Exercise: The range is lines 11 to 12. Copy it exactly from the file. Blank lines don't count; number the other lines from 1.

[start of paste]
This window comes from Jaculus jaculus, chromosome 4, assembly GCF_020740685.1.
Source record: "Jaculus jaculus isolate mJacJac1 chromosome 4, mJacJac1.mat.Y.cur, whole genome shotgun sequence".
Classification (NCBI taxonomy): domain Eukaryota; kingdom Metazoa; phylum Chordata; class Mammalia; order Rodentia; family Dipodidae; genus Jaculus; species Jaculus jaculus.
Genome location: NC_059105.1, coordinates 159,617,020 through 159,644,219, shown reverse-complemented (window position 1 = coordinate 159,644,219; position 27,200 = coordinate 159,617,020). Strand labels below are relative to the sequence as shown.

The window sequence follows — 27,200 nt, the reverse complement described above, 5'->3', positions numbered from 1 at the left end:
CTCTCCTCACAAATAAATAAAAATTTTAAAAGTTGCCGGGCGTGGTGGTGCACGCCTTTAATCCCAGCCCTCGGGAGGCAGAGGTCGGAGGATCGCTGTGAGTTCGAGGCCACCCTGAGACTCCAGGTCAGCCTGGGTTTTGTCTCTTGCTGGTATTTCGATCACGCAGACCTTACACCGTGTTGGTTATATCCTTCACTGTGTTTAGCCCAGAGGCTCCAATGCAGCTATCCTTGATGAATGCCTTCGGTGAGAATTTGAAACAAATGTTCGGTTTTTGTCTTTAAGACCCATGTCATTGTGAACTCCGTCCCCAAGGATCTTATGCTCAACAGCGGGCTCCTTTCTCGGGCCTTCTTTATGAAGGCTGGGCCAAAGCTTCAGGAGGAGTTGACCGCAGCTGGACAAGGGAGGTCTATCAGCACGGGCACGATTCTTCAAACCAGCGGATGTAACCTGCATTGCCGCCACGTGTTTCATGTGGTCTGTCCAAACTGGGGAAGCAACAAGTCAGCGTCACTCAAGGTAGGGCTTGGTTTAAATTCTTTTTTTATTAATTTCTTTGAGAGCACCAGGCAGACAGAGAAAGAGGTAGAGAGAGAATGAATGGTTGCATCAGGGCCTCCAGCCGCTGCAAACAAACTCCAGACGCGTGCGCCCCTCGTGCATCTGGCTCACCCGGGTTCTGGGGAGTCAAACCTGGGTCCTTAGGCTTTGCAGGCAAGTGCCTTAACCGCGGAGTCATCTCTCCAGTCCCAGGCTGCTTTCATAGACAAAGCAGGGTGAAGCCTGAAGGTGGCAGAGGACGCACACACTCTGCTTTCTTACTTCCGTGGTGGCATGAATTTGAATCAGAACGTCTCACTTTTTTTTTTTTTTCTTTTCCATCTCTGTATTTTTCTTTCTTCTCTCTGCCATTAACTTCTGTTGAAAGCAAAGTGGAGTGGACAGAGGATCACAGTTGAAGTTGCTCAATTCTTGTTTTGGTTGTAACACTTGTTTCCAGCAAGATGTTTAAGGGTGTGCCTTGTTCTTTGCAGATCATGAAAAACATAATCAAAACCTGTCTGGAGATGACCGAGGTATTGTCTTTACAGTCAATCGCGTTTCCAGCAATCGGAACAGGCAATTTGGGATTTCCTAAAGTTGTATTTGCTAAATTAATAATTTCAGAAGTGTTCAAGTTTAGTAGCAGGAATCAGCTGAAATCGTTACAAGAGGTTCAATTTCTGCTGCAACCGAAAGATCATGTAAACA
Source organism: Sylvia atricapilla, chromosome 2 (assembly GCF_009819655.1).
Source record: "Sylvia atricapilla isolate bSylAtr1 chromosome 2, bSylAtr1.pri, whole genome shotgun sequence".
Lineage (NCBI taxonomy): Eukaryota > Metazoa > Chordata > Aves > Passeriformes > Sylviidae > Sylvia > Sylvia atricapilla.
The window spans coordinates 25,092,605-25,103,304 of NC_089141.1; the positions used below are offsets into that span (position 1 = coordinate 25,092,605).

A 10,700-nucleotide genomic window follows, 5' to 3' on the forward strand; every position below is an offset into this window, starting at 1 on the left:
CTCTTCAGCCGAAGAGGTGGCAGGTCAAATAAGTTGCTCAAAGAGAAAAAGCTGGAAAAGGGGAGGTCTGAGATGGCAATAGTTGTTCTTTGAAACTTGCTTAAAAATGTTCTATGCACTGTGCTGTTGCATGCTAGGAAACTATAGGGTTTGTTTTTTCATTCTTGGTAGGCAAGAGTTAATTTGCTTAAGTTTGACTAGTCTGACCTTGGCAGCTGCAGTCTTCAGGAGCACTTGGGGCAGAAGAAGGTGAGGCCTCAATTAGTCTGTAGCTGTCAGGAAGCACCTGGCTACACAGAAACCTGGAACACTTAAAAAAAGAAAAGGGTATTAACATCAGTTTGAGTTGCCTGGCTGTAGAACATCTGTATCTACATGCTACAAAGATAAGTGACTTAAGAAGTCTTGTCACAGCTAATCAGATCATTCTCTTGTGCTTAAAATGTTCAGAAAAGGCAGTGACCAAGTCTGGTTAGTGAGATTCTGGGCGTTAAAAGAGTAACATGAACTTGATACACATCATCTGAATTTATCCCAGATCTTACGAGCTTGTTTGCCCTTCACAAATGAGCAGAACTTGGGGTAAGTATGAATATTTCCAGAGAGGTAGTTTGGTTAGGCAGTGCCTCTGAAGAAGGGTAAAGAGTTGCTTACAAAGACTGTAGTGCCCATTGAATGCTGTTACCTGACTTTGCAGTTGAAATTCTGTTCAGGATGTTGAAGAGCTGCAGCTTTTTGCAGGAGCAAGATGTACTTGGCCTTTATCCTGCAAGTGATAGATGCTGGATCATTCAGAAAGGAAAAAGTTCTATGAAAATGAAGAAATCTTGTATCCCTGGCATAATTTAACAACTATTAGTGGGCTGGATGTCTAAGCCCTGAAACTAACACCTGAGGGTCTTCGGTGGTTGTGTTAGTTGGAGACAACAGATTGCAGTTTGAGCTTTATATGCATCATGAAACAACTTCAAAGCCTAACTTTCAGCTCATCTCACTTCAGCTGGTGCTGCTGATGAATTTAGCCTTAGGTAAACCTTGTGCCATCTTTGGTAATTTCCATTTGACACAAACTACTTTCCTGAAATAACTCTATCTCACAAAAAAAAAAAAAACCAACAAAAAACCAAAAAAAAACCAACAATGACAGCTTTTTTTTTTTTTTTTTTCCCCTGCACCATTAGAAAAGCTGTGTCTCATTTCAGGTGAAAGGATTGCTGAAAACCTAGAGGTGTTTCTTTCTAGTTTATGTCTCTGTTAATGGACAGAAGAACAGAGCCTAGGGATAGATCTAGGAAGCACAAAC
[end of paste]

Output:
A 10,700-nucleotide genomic window follows, 5' to 3' on the forward strand; every position below is an offset into this window, starting at 1 on the left:
CTCTTCAGCCGAAGAGGTGGCAGGTCAAATAAGTTGCTCAAAGAGAAAAAGCTGGAAAAGGGGAGGTCTGAGATGGCAATAGTTGTTCTTTGAAACTTGCTTAAAAATGTTCTATGCACTGTGCTGTTGCATGCTAGGAAACTATAGGGTTTGTTTTTTCATTCTTGGTAGGCAAGAGTTAATTTGCTTAAGTTTGACTAGTCTGACCTTGGCAGCTGCAGTCTTCAGGAGCACTTGGGGCAGAAGAAGGTGAGGCCTCAATTAGTCTGTAGCTGTCAGGAAGCACCTGGCTACACAGAAACCTGGAACACTTAAAAAAAGAAAAGGGTATTAACATCAGTTTGAGTTGCCTGGCTGTAGAACATCTGTATCTACATGCTACAAAGATAAGTGACTTAAGAAGTCTTGTCACAGCTAATCAGATCATTCTCTTGTGCTTAAAATGTTCAGAAAAGGCAGTGACCAAGTCTGGTTAGTGAGATTCTGGGCGTTAAAAGAGTAACATGAACTTGATACACATCATCTGAATTTATCCCAGATCTTACGAGCTTGTTTGCCCTTCACAAATGAGCAGAACTTGGGGTAAGTATGAATATTTCCAGAGAGGTAGTTTGGTTAGGCAGTGCCTCTGAAGAAGGGTAAAGAGTTGCTTACAAAGACTGTAGTGCCCATTGAATGCTGTTACCTGACTTTGCAGTTGAAATTCTGTTCAGGATGTTGAAGAGCTGCAGCTTTTTGCAGGAGCAAGATGTACTTGGCCTTTATCCTGCAAGTGATAGATGCTGGATCATTCAGAAAGGAAAAAGTTCTATGAAAATGAAGAAATCTTGTATCCCTGGCATAATTTAACAACTATTAGTGGGCTGGATGTCTAAGCCCTGAAACTAACACCTGAGGGTCTTCGGTGGTTGTGTTAGTTGGAGACAACAGATTGCAGTTTGAGCTTTATATGCATCATGAAACAACTTCAAAGCCTAACTTTCAGCTCATCTCACTTCAGCTGGTGCTGCTGATGAATTTAGCCTTAGGTAAACCTTGTGCCATCTTTGGTAATTTCCATTTGACACAAACTACTTTCCTGAAATAACTCTATCTCACAAAAAAAAAAAAAACCAACAAAAAACCAAAAAAAAACCAACAATGACAGCTTTTTTTTTTTTTTTTTTCCCCTGCACCATTAGAAAAGCTGTGTCTCATTTCAGGTGAAAGGATTGCTGAAAACCTAGAGGTGTTTCTTTCTAGTTTATGTCTCTGTTAATGGACAGAAGAACAGAGCCTAGGGATAGATCTAGGAAGCACAAAC